This IBA spreads across an area of 4600 ha, roughly 20% of the island. Its vast boundaries encompass the 3045 ha Morne Seychelles National Park, home to Morne Seychellois, Seychelles’ towering peak at 914 m. The park’s history is painted with extensive exploitation of the native forests, primarily for timber and cinnamon plantations during the 19th and early 20th centuries. Today, human activities, including forestry, tourism, and some tea cultivation, affect a mere 10% of this vast area. 


Flora and Fauna:
The steep terrains within the park are shrouded in dense secondary forest and shrub woodland. At elevations beyond 600 m, one can find remnants of primary forest, standing tall with few exotic intruders. This national treasure houses many endemic species. 

Outside the confines of the Morne Seychelles National Park, the IBA extends to the mountainous regions in the south-east, covering the districts of La Misère and Cascade. These areas blend natural beauty with human settlements, featuring orchards, tea plantations, roads, and infrastructure. 

BirdLife International recognizes this site for its rich birdlife, including Seychelles kestrels, Seychelles blue pigeons, Seychelles scops owls, and Seychelles sunbirds, among others. 

Silhouette Island Marine National Park

Situated about 20 km northwest of Mahé, Silhouette Island stands out as one of the richest biodiversity points in the western Indian Ocean. Boasting a myriad of endemic and threatened plant and animal species, this national park offers a chance to encounter nature at its finest. One of the notable species is the critically endangered Seychelles sheath-tailed bat, for which two roosting caves have been identified, revealing intricate passages and boulder fields. 

Interestingly, in 2005, another roost complex was unearthed, showcasing 32 of these bats. The island is also a paradise for flora enthusiasts. Out of the 75 or so endemic plants found in the granitic islands of Seychelles, the majority are located on Silhouette.  

A beach on Silhouette Island whose surrounding waters are a Marine National Park.

In a bid to preserve its biodiversity, the surrounding waters of Silhouette were declared a Marine National Park in 1987. A more expansive Silhouette National Park was established in 2010, safeguarding an impressive 93% of its landmass.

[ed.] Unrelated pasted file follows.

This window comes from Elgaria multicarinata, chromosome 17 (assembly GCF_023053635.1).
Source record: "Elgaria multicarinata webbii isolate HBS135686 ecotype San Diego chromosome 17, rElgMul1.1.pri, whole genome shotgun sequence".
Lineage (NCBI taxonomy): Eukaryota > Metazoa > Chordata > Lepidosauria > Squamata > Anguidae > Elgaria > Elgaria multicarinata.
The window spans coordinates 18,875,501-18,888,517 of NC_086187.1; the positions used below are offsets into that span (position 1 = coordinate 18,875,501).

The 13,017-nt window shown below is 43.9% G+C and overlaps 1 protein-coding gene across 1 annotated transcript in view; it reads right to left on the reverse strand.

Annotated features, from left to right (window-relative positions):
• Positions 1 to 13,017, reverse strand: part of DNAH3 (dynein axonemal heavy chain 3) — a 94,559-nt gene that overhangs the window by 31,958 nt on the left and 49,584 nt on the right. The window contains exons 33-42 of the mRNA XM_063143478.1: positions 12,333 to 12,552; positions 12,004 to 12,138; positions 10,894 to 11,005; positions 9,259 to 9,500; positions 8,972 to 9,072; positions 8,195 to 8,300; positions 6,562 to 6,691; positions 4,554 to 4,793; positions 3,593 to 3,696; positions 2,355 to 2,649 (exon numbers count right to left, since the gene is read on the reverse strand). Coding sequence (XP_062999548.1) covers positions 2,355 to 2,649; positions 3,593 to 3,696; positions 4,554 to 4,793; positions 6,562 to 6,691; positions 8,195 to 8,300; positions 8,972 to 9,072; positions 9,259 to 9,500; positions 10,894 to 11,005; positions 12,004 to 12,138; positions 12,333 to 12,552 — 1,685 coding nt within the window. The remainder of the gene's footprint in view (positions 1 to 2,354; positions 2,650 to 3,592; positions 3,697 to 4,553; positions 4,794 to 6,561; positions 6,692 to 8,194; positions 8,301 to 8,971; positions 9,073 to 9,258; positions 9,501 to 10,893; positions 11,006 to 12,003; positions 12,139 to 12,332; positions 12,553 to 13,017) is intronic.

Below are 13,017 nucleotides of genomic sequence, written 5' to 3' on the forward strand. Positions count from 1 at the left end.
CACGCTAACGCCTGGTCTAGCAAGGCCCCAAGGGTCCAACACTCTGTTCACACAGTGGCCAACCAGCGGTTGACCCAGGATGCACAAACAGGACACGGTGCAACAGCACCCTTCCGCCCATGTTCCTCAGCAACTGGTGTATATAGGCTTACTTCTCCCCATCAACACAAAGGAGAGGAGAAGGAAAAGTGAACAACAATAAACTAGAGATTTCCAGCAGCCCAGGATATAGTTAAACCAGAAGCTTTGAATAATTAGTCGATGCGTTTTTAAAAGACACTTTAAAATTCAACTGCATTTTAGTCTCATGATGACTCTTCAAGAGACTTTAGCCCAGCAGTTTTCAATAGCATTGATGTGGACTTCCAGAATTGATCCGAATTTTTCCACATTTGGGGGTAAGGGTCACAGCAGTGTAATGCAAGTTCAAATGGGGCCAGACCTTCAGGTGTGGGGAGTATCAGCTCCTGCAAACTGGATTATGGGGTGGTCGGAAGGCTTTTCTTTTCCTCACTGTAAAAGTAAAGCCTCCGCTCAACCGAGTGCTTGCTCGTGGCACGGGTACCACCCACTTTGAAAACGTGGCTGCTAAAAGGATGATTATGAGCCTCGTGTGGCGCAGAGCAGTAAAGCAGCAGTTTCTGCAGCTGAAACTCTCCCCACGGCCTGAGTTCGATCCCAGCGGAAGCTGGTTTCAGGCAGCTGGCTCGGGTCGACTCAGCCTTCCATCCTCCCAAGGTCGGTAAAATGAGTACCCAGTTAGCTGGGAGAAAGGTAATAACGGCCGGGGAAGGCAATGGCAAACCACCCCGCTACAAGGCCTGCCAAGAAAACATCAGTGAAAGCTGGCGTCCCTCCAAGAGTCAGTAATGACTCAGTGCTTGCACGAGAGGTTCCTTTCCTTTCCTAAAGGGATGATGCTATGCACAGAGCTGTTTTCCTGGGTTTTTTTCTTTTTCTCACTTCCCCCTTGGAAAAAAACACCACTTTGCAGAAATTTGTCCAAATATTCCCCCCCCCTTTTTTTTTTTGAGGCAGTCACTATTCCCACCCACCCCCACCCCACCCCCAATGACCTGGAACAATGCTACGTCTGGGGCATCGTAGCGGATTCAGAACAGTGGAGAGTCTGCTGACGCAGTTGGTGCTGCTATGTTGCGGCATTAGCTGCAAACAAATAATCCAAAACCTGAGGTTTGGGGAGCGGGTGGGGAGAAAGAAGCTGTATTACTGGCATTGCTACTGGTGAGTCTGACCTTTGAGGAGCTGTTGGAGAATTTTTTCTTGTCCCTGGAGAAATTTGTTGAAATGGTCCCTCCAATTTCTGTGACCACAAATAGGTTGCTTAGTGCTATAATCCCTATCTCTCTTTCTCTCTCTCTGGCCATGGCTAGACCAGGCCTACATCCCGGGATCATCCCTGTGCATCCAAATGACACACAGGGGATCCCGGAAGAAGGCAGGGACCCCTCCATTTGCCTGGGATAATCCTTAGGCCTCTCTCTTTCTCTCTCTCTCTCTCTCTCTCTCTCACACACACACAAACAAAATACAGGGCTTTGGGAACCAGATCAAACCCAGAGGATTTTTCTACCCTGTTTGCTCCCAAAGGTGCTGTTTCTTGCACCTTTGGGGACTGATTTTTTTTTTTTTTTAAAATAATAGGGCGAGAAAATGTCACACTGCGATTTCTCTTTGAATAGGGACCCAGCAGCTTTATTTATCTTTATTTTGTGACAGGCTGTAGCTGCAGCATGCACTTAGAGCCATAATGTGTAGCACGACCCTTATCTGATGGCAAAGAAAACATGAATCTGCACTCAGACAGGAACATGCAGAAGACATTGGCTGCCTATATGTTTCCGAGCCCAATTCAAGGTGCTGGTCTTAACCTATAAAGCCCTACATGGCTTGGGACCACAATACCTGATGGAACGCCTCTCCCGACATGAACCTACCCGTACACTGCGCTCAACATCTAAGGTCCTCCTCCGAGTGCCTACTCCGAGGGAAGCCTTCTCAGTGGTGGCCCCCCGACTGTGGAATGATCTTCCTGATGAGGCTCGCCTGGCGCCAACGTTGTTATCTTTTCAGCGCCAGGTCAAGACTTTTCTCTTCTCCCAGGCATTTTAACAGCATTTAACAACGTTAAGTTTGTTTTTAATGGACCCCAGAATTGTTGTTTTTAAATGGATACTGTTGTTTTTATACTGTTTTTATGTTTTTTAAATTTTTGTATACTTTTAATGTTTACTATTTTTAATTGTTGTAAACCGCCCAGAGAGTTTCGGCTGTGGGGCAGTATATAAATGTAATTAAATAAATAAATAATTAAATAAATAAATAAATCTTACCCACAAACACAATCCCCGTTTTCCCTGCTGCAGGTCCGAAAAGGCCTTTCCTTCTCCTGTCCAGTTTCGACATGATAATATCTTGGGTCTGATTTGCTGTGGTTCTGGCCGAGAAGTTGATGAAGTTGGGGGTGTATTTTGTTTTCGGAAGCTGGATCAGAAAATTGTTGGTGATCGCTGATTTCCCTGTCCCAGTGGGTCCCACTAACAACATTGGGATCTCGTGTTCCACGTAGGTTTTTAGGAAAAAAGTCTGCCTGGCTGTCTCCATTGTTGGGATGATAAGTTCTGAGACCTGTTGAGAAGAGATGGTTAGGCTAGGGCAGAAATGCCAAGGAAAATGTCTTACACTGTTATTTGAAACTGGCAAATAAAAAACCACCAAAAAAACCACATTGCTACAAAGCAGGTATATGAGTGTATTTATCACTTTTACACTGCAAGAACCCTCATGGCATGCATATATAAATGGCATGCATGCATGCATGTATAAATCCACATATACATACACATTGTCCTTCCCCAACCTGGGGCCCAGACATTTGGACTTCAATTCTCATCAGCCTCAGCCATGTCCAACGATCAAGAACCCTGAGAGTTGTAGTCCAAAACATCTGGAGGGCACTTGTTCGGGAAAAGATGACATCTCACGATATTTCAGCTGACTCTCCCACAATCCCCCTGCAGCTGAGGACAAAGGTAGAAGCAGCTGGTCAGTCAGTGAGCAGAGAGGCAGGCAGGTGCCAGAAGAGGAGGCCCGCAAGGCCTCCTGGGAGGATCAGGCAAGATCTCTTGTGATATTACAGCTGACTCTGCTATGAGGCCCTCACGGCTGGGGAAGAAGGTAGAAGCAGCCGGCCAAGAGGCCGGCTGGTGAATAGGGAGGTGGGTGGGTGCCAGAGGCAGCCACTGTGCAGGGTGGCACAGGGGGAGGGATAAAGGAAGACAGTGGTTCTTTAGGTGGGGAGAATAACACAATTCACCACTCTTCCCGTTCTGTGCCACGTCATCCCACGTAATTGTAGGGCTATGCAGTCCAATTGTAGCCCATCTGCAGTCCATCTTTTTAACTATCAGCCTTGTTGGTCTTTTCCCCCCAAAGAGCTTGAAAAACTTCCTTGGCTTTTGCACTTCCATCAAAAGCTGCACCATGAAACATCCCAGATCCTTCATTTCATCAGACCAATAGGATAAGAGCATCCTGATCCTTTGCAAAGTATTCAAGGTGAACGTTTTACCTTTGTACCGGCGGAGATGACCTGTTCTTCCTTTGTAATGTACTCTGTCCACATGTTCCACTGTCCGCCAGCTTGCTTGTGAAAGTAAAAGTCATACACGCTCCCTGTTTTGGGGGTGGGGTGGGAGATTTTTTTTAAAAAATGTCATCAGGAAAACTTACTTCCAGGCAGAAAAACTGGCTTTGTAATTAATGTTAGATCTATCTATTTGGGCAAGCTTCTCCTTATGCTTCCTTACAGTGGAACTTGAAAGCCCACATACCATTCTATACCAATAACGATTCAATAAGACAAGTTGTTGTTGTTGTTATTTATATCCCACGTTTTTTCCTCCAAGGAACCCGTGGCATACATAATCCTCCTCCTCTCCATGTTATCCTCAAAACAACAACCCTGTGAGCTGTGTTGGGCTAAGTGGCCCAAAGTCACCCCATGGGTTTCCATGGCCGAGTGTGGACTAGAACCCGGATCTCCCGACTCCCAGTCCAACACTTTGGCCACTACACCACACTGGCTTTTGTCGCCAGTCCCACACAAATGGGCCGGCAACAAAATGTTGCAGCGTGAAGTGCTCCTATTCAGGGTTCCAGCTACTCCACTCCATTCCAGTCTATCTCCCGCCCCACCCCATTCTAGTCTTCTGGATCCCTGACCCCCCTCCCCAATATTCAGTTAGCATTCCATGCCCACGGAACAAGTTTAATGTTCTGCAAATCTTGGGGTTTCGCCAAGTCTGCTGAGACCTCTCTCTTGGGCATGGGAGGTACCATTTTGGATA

The island’s significance doesn’t end there; it’s also an Important Bird Area and has been recognized by the Alliance for Zero Extinction as a pivotal site for the survival of Critically Endangered species. The dedicated Island Conservation Society manages the island’s preservation efforts. 


Geographical Wonders 

Silhouette Island, the third-largest granitic island in Seychelles, covers an area of 20.1 km2 and houses about 200 inhabitants. 

The island’s terrain is a sight to behold, marked by five towering peaks exceeding 500 m in elevation. Of these, Mont Dauban is the tallest, standing at 751 m. The picturesque landscape is accentuated by younger syenite formations, estimated to be 63 million years old. A unique feature is the surface volcanic ash located between Point Ramasse Tout and Point Zeng Zeng, the only one of its kind in Seychelles. 

Sainte Anne Marine National Park

View of beaches on one of the islands of Sainte Anne Marine National Park.

A mere 5 km away from Victoria, the bustling capital city of Seychelles, lies the enchanting Sainte Anne Marine National Park. This national park in Seychelles, envelops eight smaller islands, and has a rich history to its name. 


Historical Highlights 

Established in 1973, this marine park holds the honor of being the first of its kind in the Indian Ocean, aiming to conserve its diverse wildlife. Fishing and water-skiing activities are strictly prohibited to ensure minimal disruption to the delicate marine life.  


Tourist Attractions 

Today, these islands have metamorphosed into some of the Indian Ocean’s premier tourist destinations. Dive enthusiasts can explore the vibrant coral gardens, mingle with the colorful tropical fish, and even spot the majestic reef sharks. One can also witness one of Seychelles’ largest “seagrass meadows”. Local operators curate day-trip packages, offering a taste of everything the Marine Park has to offer. 

In totality, the land area of the Marine National Park’s islands amounts to 3.887 km², with the entire marine expanse covering 14.43 km². 



National Parks in Seychelles, both terrestrial and marine, embody the essence of the islands, a harmonious blend of mesmerizing landscapes and unrivaled biodiversity. Each park, from the bird-rich forests of Praslin to the marine sanctuaries like Ramos and Sainte Anne, holds a unique story, a testament to the country’s unwavering commitment to environmental preservation. While the beaches may draw many to Seychelles, it’s the heartbeats of these protected areas that truly encapsulate its soul.